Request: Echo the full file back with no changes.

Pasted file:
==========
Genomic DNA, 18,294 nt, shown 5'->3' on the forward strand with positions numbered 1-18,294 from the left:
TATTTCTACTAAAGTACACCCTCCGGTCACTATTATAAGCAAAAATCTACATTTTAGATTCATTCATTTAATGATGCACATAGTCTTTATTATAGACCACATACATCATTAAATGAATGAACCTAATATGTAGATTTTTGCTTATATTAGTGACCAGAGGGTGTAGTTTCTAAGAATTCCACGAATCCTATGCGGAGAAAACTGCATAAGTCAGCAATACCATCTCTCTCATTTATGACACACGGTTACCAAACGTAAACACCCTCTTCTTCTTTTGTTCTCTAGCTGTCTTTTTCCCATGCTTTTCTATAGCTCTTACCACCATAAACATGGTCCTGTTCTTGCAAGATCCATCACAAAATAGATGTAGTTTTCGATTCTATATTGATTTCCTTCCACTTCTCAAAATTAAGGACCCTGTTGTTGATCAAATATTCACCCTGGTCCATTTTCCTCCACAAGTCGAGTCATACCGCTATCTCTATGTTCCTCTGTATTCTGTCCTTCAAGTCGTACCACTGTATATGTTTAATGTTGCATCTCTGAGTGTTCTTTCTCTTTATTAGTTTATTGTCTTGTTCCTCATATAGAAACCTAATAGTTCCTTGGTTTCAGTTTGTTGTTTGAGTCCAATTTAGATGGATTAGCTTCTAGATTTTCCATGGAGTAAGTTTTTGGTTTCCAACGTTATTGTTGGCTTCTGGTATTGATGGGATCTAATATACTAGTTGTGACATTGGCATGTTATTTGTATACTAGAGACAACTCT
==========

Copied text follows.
Genomic DNA, 18,294 nt, shown 5'->3' on the forward strand with positions numbered 1-18,294 from the left:
TATTTCTACTAAAGTACACCCTCCGGTCACTATTATAAGCAAAAATCTACATTTTAGATTCATTCATTTAATGATGCACATAGTCTTTATTATAGACCACATACATCATTAAATGAATGAACCTAATATGTAGATTTTTGCTTATATTAGTGACCAGAGGGTGTAGTTTCTAAGAATTCCACGAATCCTATGCGGAGAAAACTGCATAAGTCAGCAATACCATCTCTCTCATTTATGACACACGGTTACCAAACGTAAACACCCTCTTCTTCTTTTGTTCTCTAGCTGTCTTTTTCCCATGCTTTTCTATAGCTCTTACCACCATAAACATGGTCCTGTTCTTGCAAGATCCATCACAAAATAGATGTAGTTTTCGATTCTATATTGATTTCCTTCCACTTCTCAAAATTAAGGACCCTGTTGTTGATCAAATATTCACCCTGGTCCATTTTCCTCCACAAGTCGAGTCATACCGCTATCTCTATGTTCCTCTGTATTCTGTCCTTCAAGTCGTACCACTGTATATGTTTAATGTTGCATCTCTGAGTGTTCTTTCTCTTTATTAGTTTATTGTCTTGTTCCTCATATAGAAACCTAATAGTTCCTTGGTTTCAGTTTGTTGTTTGAGTCCAATTTAGATGGATTAGCTTCTAGATTTTCCATGGAGTAAGTTTTTGGTTTCCAACGTTATTGTTGGCTTCTGGTATTGATGGGATCTAATATACTAGTTGTGACATTGGCATGTTATTTGTATACTAGAGACAACTCT